Jarring, facilitation and positivity

Some months back, I was munching and lunching with Doug Shaw and we were talking about a good number of things. In particular we ambled on talking about helping groups with positive actions and positive behaviours who may not be ready for it.

Facilitation, when done well, is by essence a positive experience. It normally helps a group move forward and progress their thinking. Facilitators are mindful of energy levels, positive interactions, feedback, techniques and more besides. All this fits into the kitbag of what the facilitator is capable of doing and how they work with a group to reach an agreed outcome.

One of the important tenets of positive psychology is accepting that sometimes bad things happen. That definition of bad is as broad as it needs to be. It includes personal slights, significant events, workplace problems, global catastrophes, warring countries, relationship troubles and even mental illness. What’s not important is defining ‘bad’ in this context. What’s important is recognising that something is not right.

I’ve said before, and will say again that positive thinking in this type of instance is unhelpful. You can’t just positively think you’re way out of feeling like something is jarring with you. It’s important to recognise what that jarring is, address it and find a way to move forward once you have acted on making it better. And sometimes, that’s the piece we can get stuck with.

It happens in organisations too. A team that is not a team because they’re not working together, won’t be an effective team unless they accept one another. It doesn’t matter if they haven’t normed or stormed or whatever, or if they haven’t identified who’s completely finishing and who’s off planting. What matters is if they have a basic work ethic and trust with one another. If they can’t do those essentials with team members, then they won’t be able to positively work together.

In fact, I’d go so far as to say that focusing on a positive outcome without the team being ready for it could do more harm than good. Why? Because they’ll only be cynical about the tasks or activities they’re being asked to carry out, and when they’re back in the workplace nothing will change for them. I remember facilitating a team event with a team who were asked to take part in a games based activity. It was meant to be a pat on the back for them and a recognition of their hard work. They did what they were asked to, and when they were back in the workplace, went back to all their negative behaviours. That happened because, with hindsight, we didn’t address what was the reality for them. It didn’t matter that they were being treated to a day out, they needed to address their team issues.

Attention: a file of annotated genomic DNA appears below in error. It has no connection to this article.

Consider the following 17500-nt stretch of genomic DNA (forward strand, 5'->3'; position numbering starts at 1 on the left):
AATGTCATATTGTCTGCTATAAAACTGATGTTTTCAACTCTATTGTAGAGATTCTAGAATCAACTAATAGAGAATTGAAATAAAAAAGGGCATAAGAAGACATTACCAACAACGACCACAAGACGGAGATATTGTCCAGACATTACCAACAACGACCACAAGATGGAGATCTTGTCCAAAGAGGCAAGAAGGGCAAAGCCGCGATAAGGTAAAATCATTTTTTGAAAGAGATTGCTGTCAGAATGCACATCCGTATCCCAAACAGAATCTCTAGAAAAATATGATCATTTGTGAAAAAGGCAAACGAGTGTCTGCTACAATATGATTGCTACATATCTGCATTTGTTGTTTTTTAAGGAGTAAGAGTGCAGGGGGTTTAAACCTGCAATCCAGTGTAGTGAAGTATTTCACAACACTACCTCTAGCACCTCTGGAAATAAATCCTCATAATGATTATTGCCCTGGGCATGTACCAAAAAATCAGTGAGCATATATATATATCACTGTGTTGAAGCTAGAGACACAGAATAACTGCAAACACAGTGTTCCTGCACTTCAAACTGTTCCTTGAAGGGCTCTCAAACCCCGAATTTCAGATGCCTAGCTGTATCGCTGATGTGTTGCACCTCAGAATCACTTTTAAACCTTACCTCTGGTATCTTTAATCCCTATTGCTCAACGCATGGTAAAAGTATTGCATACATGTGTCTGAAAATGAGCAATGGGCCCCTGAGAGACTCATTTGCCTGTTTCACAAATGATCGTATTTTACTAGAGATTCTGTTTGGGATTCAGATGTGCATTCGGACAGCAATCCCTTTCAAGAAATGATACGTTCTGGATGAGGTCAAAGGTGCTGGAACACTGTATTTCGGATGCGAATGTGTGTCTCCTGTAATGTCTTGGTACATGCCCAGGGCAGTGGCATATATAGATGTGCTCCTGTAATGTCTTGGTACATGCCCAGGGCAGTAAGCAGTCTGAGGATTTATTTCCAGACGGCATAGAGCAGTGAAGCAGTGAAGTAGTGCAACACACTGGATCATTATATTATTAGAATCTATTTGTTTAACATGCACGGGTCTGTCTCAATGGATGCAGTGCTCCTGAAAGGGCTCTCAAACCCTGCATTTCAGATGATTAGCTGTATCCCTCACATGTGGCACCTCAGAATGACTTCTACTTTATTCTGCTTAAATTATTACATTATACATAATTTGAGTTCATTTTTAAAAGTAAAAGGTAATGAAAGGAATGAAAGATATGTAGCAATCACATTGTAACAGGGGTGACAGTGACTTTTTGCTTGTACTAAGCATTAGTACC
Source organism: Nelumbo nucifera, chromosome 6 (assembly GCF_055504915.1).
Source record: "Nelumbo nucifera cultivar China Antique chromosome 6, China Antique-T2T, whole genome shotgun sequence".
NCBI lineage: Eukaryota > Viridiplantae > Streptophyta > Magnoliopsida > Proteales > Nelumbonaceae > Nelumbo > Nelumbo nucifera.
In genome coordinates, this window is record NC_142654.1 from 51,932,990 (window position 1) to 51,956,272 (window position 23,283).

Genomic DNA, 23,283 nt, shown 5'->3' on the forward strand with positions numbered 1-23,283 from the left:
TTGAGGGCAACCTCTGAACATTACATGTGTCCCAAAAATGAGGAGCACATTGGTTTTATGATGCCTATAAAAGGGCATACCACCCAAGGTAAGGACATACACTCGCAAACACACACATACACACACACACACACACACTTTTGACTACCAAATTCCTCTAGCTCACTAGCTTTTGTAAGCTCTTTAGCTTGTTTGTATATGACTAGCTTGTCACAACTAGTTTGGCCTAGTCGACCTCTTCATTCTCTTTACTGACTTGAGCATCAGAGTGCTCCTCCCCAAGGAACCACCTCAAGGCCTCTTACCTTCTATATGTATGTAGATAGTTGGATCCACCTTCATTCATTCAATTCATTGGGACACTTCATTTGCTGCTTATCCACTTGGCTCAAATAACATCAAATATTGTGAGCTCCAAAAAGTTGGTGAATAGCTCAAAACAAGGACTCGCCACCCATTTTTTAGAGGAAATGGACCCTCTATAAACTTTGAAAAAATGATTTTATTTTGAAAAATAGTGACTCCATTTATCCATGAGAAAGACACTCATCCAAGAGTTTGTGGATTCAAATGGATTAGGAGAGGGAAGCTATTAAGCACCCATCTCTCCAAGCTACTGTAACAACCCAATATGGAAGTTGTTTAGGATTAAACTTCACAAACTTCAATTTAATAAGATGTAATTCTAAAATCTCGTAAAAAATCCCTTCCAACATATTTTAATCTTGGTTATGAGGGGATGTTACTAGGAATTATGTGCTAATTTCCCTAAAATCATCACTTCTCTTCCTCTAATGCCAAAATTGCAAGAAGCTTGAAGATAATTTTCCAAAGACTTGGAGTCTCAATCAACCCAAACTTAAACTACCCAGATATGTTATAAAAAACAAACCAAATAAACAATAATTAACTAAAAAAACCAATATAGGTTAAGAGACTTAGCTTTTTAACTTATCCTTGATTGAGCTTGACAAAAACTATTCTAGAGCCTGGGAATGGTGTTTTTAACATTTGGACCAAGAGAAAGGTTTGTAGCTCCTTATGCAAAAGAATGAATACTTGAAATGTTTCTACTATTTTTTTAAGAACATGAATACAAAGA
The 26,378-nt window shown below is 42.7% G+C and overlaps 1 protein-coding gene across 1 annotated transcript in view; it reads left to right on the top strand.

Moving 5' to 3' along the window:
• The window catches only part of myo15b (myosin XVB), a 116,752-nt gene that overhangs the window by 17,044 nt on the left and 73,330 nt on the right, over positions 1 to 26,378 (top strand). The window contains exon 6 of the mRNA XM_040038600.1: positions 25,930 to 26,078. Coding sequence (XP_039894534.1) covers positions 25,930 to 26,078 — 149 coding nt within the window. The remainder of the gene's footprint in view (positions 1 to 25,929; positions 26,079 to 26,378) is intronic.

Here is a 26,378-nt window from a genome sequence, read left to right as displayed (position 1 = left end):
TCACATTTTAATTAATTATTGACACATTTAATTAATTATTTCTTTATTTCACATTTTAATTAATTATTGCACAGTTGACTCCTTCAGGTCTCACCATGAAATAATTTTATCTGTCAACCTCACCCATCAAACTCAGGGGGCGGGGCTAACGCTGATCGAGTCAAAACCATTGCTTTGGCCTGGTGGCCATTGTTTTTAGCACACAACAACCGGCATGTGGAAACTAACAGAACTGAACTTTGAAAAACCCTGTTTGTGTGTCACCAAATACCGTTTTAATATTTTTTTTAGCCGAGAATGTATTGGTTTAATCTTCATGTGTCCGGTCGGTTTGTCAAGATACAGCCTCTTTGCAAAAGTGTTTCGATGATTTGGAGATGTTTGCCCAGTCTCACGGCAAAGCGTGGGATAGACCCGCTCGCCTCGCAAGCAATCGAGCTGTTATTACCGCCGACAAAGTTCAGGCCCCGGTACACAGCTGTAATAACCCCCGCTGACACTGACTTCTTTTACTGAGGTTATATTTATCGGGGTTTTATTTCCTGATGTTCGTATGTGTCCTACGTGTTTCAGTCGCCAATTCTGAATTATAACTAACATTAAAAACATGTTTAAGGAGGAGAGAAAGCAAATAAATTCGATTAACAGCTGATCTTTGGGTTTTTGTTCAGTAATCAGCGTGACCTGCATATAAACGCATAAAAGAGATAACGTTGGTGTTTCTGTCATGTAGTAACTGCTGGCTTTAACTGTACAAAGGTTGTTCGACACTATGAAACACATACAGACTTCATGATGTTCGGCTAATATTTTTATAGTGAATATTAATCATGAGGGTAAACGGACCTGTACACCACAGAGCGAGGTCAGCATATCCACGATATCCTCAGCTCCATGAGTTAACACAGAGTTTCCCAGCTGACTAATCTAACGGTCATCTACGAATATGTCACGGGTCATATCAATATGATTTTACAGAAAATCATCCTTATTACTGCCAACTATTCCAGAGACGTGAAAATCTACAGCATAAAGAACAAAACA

The clear outcome from dealing with bad things is that we know we can overcome them. Sometimes they seem insurmountable, but often it’s an attitudinal blockage as opposed to anything else.

Personally, too, we experience jarring of all sorts. In most cases we can brush things off, or accept them because of the personal situations we may be faced with. When that jarring, though, means we are stuck, that’s when we need to address it and find a way to act on it.

In this context, it can be hard to make that happen if we are unaware of what actually needs to be done. A coach, a trusted friend / other or a trained counsellor can help in these instances. When people enter into long term discussions focused on one issue or another, those are important moments to help progress happen. I believe it’s important to encourage positive behaviours where possible too. Supporting people to engage with positive actions can be really hard.

At work, this could be talking to your manager about your growing workload from them. It could be about finding ways to better manage your constant urgent and important actions. It could be finding better ways to manage your projects. It could be dealing with a difficult colleague. It could be going for that promotion.

It’s hard to do all of the above. That’s why us L&Ders exist. We facilitate. We make the hard easy. We make the hard better. We make the hard more manageable. We make the hard easier to understand.

Your takeaway? Accept that sometimes things jar. When you address it and find a way to act on it, you allow yourself the space to act positively for your own wellbeing.

When stigma and art collide